I remember reading this article at the time; these kinds of articles tend to be riddled with hyperbole and exaggeration.
The article says 'But when a woman is involved in a car crash, she is 47% more likely to be seriously injured,'
They omit the key words https://genderedinnovations.stanford.edu/Gendered%20Innovations.pdf
Studies of crash outcomes show that women drivers are approximately
47% more likely than men drivers to sustain severe injuries in
automotive crashes when researchers control for factors such as
height, weight, seatbelt usage, and crash intensity; that is to say, a
seatbelt-wearing woman driver involved in a crash is more likely to be
injured than a seatbelt-wearing man driver of identical height,
weight, and age involved in an identical crash
and in fact the source gives three possible reasons, all with sources:
- Injury threshold: Women have a lower average injury threshold than men for
some mechanisms of injury, such as whiplash, but young men have a lower velocity injury threshold than young women (Talmor et al., 2010; Stemper et al., 2004).
- Design: Women may have excess risk because “effectiveness of occupant safety
devices is biased toward the male occupants” (Dipan et al., 2011).
- Type of vehicle driven: In the US, where data is available, women tend to drive cars with higher safety ratings than do men (Ryb et al., 2010).
This latter point does not ring true, and no citation is given for the horribly vague reference. My experience, which is supported by multiple studies, tells you that women driver smaller cars (https://pubmed.ncbi.nlm.nih.gov/12214367/). Smaller cars might score well on crash tests, but these crash tests are NOT comparable across sizes: https://www.edmunds.com/car-safety/are-smaller-cars-as-safe-as-large-cars.html In fact, there are five times more deaths per million vehicles for small cars compared to large SUVs, and it's rather obvious that you would rather be in the 3 tonne car hitting the 1 tonne car, than vice versa, assuming both are built for safety. Perhaps women choose safer cars on average within each category than men, but the male preference for larger cars will provide a safety benefit to men.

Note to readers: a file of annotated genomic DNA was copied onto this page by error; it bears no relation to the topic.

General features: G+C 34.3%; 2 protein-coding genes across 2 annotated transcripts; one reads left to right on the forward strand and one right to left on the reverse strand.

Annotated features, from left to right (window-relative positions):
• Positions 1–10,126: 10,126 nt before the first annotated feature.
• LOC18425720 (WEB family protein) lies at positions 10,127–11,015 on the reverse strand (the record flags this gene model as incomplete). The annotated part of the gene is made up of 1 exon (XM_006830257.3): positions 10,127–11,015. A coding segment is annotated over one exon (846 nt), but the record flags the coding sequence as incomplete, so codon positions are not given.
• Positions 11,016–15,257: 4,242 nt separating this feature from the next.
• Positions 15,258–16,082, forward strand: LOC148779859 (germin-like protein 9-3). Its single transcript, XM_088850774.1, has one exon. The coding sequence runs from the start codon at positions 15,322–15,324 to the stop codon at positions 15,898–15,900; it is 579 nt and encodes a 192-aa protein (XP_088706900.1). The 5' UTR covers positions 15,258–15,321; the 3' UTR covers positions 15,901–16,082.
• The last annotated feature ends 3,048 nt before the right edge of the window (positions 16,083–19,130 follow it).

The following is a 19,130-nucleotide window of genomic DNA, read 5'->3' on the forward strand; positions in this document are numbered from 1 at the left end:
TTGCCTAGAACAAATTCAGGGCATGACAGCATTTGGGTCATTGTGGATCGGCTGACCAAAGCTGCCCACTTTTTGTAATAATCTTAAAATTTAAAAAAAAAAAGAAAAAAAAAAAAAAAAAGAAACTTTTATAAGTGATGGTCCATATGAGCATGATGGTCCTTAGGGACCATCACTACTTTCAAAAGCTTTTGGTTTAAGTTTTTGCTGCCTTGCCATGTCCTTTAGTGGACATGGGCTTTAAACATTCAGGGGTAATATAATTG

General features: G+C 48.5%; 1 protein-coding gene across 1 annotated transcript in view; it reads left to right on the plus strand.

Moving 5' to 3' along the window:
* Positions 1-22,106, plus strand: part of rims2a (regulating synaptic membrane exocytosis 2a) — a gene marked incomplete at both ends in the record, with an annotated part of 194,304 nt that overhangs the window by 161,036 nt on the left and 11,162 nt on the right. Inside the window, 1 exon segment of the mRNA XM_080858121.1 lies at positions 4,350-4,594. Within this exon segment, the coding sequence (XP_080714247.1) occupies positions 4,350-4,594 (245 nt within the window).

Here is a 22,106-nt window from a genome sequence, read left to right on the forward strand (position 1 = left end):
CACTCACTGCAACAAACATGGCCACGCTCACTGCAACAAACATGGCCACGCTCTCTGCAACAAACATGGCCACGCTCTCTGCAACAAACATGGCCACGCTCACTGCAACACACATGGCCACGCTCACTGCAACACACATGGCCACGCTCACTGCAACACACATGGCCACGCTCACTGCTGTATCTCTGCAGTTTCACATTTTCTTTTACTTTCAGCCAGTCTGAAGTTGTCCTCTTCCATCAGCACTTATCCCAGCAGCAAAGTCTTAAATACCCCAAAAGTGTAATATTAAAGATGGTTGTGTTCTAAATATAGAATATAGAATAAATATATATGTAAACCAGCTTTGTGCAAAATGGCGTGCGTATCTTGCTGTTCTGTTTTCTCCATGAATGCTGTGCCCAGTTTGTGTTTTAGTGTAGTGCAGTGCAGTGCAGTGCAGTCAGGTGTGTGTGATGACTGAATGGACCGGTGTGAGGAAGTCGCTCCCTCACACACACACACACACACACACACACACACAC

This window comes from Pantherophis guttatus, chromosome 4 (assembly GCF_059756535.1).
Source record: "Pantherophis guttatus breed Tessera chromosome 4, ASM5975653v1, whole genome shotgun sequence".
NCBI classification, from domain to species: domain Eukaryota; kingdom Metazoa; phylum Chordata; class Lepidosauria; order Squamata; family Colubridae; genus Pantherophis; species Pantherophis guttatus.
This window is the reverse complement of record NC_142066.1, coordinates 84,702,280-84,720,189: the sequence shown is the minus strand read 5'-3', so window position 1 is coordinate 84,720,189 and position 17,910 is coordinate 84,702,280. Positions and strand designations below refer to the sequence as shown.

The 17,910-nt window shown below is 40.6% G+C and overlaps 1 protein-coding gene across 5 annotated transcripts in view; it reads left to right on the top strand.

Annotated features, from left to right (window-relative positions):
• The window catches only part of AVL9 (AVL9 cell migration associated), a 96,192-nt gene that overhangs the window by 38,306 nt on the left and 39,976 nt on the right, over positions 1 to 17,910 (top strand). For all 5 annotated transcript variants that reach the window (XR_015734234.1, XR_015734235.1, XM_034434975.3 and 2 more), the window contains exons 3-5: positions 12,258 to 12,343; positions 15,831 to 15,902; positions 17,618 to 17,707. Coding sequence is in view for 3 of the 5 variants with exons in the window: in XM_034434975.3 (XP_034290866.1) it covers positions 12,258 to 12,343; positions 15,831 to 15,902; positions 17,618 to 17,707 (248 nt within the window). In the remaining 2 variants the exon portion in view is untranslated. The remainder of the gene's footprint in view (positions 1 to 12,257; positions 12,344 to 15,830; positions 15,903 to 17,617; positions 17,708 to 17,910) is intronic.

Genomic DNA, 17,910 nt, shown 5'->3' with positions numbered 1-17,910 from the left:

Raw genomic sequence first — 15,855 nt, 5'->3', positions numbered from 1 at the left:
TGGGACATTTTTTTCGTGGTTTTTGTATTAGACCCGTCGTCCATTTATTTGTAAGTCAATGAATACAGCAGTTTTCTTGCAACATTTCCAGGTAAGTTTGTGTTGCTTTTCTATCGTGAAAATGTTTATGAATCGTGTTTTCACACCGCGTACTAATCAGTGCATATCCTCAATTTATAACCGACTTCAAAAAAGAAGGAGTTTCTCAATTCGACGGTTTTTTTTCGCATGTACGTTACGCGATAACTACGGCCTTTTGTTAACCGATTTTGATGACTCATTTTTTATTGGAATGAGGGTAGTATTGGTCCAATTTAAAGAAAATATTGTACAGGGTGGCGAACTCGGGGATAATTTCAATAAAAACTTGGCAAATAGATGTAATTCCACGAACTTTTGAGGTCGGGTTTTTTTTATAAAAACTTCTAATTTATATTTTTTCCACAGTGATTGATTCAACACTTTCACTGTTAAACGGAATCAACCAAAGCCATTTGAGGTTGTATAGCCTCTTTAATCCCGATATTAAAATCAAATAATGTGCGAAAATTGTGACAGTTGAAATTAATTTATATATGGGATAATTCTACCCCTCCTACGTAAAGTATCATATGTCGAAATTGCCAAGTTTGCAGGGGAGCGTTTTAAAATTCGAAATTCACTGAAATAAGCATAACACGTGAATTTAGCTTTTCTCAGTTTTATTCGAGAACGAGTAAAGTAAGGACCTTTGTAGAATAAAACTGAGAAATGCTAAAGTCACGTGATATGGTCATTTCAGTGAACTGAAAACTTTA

There are numerous sources which support the idea that men reduce their risk by driving larger vehicles: https://www.iihs.org/api/datastoredocument/bibliography/2219
As such, the claim in the Guardian article "And it’s all to do with how the car is designed – and for whom." is best categorized as 'untrue', since 'it's all to do with' isn't supported by the source. The source gives multiple possible explanations, without a firm conclusion.
The 47% claim is derived here: https://www.plan-norge.no/sites/default/files/body_attachments/Bose2011_Vulnerability%20of%20Female%20Drivers%20Involved%20in%20Motor%20Vehicle.pdf (it's freely viewable on many sites), however the study fails to adjust for vehicle weight.
The 2021 study "Injury risks and crashworthiness benefits for females and males: Which differences are physiological?" by Matthew L. Brumbelow and Jessica S. Jermakian found:
After controlling for some of these differences, the current study
found that the odds of serious (AIS >= 3) non-extremity injury were